right outside your door, and if you are going to get any sleep you have to get rid of her. But you can’t help but smile at her vulnerability because she is one of those ultra smokin’ hot girls that you would never even dream about approaching because they carry an air of superiority about them. Now who is superior? That’s right, you are. She sees you smiling and asks what the fuck you are smiling at, but pukes up a little bit on her shimmery green dress before gurgling “at.” Something about her reminds you of the stumpy ghoul-like lunch lady you had in third grade that told you you had a “shit-eating smile.” She was a doll. So to get this superstar out of your hair, you conveniently reach back into your coat pocket and grab a cigarette and lighter. You poke one in her mouth and light it for her. Amazed, she asks, “You guys are allowed to smoke in the dorms?” “Uhh, yeah?” you reply, acting like smoking was never questioned in the dorms. She asks what time it is, you tell her you don’t tell people the time. With a feeling of accomplishment you start to close the door, but right before you do she fucking pukes again, dowsing the once lit cigarette in regurgitated sweet and sour Bobo Chicken, steaming stomach acid, and the lovely Skol vodka. You’ve reached your ends with almost everything tonight so you reach down and grab the girl (who is now in the fetal position on the ground), and drag her to where you suspect Tony’s door of being. 234, you were right, it has Tony’s little sailboat on there. So you drop her arm back to the ground and knock on the door. “Tony, your lackluster girlfriend is out here, you should try to be responsible and come get her.” No answer. She is out cold now so you go back into your room, grab a thin green little blanket, a coverless pillow with year old nosebleed stains on it, and a note to Tony saying, “This is yours. It puked all over itself. Please wash blanket and pillow and return to room 209.” You tape the note to the sloppy bitch’s arm and return to your room to ﬁnd sleeping beauty still sawing logs. You don’t know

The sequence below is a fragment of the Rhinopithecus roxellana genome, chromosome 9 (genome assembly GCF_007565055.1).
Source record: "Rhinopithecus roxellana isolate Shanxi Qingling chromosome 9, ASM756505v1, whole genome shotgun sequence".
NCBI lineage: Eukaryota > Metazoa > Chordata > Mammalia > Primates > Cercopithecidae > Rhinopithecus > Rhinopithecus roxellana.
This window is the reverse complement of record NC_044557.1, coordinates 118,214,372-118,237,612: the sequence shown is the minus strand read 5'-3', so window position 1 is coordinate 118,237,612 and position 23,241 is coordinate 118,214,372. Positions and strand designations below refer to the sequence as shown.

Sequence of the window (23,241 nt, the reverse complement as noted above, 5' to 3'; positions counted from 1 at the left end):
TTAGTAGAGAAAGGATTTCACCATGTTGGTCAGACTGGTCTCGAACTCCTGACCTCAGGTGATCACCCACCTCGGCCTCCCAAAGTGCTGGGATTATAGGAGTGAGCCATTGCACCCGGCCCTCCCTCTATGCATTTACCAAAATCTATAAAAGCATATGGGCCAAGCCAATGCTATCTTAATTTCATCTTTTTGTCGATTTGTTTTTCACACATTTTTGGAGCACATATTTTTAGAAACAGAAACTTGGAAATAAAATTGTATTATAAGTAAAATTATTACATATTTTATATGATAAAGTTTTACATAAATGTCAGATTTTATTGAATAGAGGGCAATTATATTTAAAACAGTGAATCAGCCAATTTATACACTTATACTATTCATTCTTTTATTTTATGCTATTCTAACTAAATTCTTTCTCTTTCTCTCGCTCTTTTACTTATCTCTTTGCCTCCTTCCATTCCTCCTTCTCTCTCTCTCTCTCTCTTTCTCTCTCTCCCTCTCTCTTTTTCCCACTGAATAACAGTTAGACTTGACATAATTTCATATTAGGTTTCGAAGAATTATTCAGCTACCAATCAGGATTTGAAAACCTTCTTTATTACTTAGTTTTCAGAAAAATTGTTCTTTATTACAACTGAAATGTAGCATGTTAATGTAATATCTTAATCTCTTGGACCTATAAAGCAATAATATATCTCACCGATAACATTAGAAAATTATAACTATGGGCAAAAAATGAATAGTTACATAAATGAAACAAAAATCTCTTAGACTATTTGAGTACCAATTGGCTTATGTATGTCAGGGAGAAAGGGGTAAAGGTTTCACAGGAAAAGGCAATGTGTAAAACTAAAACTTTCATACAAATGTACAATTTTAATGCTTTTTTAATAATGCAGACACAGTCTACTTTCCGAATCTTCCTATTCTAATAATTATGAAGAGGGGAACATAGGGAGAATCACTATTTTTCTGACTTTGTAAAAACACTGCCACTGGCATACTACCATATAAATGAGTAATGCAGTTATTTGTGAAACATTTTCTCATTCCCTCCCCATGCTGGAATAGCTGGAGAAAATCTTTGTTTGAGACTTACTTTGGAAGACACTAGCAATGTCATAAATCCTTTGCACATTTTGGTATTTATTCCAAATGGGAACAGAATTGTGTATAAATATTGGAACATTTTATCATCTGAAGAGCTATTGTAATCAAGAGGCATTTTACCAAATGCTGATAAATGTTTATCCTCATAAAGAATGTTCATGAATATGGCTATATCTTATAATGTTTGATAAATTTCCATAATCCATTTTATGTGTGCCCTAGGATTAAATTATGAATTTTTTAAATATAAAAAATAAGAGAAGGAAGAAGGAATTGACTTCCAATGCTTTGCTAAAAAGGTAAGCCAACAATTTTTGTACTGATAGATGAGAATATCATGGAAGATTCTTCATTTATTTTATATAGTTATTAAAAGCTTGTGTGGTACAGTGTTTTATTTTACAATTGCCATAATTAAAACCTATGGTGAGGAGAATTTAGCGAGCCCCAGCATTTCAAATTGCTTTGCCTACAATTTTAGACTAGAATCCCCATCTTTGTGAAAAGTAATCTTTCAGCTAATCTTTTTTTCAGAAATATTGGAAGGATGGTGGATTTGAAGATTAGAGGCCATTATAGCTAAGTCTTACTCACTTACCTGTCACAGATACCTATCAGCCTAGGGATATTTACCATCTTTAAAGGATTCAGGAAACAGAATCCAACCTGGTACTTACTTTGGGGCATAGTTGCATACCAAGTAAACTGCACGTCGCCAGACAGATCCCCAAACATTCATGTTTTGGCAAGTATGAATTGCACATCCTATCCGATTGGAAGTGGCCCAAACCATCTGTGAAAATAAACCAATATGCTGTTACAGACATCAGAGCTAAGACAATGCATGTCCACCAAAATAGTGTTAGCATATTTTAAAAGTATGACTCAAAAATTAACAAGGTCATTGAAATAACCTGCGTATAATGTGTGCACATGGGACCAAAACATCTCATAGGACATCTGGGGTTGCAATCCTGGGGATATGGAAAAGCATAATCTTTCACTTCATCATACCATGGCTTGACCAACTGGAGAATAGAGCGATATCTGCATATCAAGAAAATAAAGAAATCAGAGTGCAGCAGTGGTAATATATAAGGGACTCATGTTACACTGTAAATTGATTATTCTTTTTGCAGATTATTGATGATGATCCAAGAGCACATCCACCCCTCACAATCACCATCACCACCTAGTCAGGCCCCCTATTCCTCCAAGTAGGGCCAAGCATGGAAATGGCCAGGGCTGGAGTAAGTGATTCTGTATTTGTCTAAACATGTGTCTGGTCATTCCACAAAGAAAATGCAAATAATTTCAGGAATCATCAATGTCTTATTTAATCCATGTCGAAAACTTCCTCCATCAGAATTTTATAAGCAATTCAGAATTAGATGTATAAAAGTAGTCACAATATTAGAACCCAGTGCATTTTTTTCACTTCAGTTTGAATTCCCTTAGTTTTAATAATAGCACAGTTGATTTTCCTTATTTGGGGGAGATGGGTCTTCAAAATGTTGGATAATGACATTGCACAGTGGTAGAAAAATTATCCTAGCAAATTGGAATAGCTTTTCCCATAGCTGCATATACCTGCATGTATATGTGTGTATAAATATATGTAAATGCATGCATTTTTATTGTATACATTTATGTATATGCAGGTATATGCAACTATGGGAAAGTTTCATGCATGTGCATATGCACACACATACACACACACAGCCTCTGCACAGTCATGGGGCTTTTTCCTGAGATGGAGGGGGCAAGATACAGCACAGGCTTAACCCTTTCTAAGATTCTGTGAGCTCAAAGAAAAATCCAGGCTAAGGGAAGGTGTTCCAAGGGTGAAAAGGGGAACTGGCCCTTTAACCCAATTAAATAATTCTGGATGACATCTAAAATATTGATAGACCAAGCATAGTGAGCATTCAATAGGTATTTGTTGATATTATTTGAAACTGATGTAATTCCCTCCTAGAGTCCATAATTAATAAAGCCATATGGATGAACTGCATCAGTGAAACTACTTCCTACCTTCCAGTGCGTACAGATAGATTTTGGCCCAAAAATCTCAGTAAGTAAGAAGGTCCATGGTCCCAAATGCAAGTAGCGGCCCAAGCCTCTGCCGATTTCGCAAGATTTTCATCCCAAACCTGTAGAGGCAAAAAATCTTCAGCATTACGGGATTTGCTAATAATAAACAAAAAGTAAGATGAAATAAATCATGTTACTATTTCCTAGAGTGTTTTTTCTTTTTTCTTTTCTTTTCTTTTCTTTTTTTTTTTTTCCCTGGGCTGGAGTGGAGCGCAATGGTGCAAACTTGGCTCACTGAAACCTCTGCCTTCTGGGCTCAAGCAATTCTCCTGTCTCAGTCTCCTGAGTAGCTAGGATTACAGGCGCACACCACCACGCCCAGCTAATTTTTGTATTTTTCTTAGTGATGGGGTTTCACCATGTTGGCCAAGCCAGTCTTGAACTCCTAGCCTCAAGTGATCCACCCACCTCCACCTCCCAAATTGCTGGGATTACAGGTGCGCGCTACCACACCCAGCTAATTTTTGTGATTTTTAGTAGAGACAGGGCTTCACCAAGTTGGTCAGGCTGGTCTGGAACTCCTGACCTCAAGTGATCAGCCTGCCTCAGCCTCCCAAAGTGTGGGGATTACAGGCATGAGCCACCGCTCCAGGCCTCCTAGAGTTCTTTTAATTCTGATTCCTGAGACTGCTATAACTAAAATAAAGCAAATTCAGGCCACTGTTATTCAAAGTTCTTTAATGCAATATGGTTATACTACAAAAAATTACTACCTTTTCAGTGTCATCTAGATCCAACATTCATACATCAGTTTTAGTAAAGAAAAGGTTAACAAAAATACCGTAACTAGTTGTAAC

why someone like him gets to get such a great night sleep, while you lie in your living hell all night. He is dreaming away while you are being tortured. You can still get four good hours if he shuts up. Desperate times call for desperate measures . . . You accidentally turn on the TV. Nothing. You accidentally make your cell phone ring. Nothing. You accidentally hold a pillow over his face for ten minutes. Perfect tranquility. . . . But seriously you need to sleep now. You can still get like 3 hours aannnd 23 minutes, dammit. You think about how much he is pissing you oﬀ without knowing it. He is so utterly vulnerable and enraging you more than anything else. You are surprised more people aren’t murdered while they are snoring because that would peak someone’s rage at a time when the snorer is most vulnerable. The only other situation like that is a really annoying, really drunk and stupid girl. Before you climb into the bed you prepare to fart on him because nothing audible is waking him up. So you cook something good up and ﬂoat it over his dumbfounded gaping drooling face. If the smell does not wake him then the sound has to. It sounds like a baritone emerging from a pool of water. The sound of your surprised giggles might wake him too. He shuﬄes around a little bit so you make like Batman and shoot up to the top bunk. The stillness of the room is palpable. Laying ﬂat in your bed your insides seem to magnetize to the mattress. You sink. Soupy darkness ﬁlls the room as the curtains close. Sit back, there is no escaping. Something is grabbing you, pulling you downward into the sedated abyss. Sleep. Finally . . . ... . . . “What’s that Mr. Phalen? The Hamburglar has your radiEEE EEEE EEEE EEE EEE!!” Jolts of heat and sunlight and itch and sweat collide into your body. The gleaming sunlight illuminate the red veins in your eyelids. You sit up, mash your phone, look around, hop down, grab your towel, open the door. You turn around. The little princess is still fornicating his pillows. That’s good though, he needs his sleep. Because tonight he dies.